Before release: How focus testing helped to reveal critical bugs

by Asha Jane Brown | March 11, 2019 8:57 am

How can independent testing save your project budget? Is it possible to get along without QA? What can be found behind properly working software?

We would like to share a real-life story of our client’s success to find the answers on these and other questions.

Request for focus testing

The story started when we received a request from a US e-learning startup[1]. They produced an interactive mobile application for adult English learners. The application consisted of mini-games such as meaning matching, word search puzzle, and sorting game.
It was designed to study while having fun and we would admit was pretty good at it.

The startup intended to launch the app and required a focus testing by non-native English speakers. It was really important for them to know how the application would be perceived by its target audience.

As far as the project team consisted only of native English speakers, it was impossible to deal with the task without third-party help. So they decided to apply to QATestLab for focus testing. Subsequently, this decision helped to unveil important issues and save a lot of money. But first things first!

We started our work on the project by forming a QA team according to the client needs. We decided to engage the QA specialists of the target age group and with different level of English: Beginner, Elementary, Pre-Intermediate, and Intermediate. This way we were close to the target audience and could provide detailed feedback from different perspectives.

Unexpected findings

With the team fully staffed and excited about a funny e-learning project we began rigorous focus testing. And here we go! Several critical functional bugs were found. The application turned out to behave improperly under some types of Internet connection. Moreover, users’ progress calculations were wrong, and there were some usability and graphical issues.

Having focus testing results in the hand, the client decided to request complex independent testing [2]by our team. Testing activities included verification of system logic, positive and negative testing and a pre-launch one. Thanks to that, all the bugs were fixed, and the product was successfully released. For now, it has over 10000 downloads in Play Market!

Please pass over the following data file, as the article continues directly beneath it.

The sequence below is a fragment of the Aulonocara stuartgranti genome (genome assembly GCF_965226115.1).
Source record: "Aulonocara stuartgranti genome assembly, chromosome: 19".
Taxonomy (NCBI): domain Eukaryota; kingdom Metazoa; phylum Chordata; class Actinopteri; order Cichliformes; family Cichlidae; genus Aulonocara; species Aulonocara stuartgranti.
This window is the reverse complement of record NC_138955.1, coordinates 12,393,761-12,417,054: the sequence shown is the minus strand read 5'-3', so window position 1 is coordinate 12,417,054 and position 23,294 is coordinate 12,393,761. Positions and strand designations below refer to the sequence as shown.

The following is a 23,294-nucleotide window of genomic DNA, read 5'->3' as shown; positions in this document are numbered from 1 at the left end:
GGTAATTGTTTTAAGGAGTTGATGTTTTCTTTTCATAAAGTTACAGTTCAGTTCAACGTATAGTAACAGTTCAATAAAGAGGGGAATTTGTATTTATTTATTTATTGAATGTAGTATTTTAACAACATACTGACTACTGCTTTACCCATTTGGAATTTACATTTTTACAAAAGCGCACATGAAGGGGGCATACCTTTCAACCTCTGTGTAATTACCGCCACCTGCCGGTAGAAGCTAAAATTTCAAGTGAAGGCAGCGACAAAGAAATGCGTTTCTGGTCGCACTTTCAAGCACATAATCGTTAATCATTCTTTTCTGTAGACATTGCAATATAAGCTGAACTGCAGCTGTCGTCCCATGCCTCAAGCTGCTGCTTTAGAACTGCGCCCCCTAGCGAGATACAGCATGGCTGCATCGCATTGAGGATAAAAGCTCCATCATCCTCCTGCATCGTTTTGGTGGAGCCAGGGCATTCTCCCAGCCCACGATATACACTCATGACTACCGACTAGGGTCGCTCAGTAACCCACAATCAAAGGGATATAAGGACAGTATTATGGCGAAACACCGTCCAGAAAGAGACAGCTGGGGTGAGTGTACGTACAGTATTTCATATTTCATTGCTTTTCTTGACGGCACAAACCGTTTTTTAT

А stitch in time saves nine!

What if that critical functional bugs wouldn’t have been spotted? Post-release fixes would have taken around 30% of the project budget. Besides, the first impression of the app would have been spoiled.

QATestLab team feels proud for the success of our client and its exciting e-learning app. We sincerely believe that it will get even more downloads. For now, we continue our productive cooperation and constantly ensure the quality of the project.

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Endnotes:
  1. e-learning startup: https://blog.qatestlab.com/2019/01/17/effective-elearning-software/
  2. complex independent testing : https://qatestlab.com/industries/training-and-education/
  3. How independent testing helped to win the court (Real Case!): https://blog.qatestlab.com/2019/01/31/independent-testing-court/
  4. Outsourcing, Outstaffing and Independent QA: What is the Difference?: https://blog.qatestlab.com/2019/05/29/outsourcing-outstaffing-independent-qa/
  5. 5 Reasons to hand your testing over to dedicated team: https://blog.qatestlab.com/2017/11/08/dedicated-qa-team/
  6. Testing at a Complex Project: QATestLab Real Case: https://blog.qatestlab.com/2019/09/03/complex-project-testing/
  7. Choosing Devices for Game Testing: How to Play this Game?: https://blog.qatestlab.com/2019/08/27/devices-game-testing/

Source URL: https://blog.qatestlab.com/2019/03/11/e-learning-focus-testing/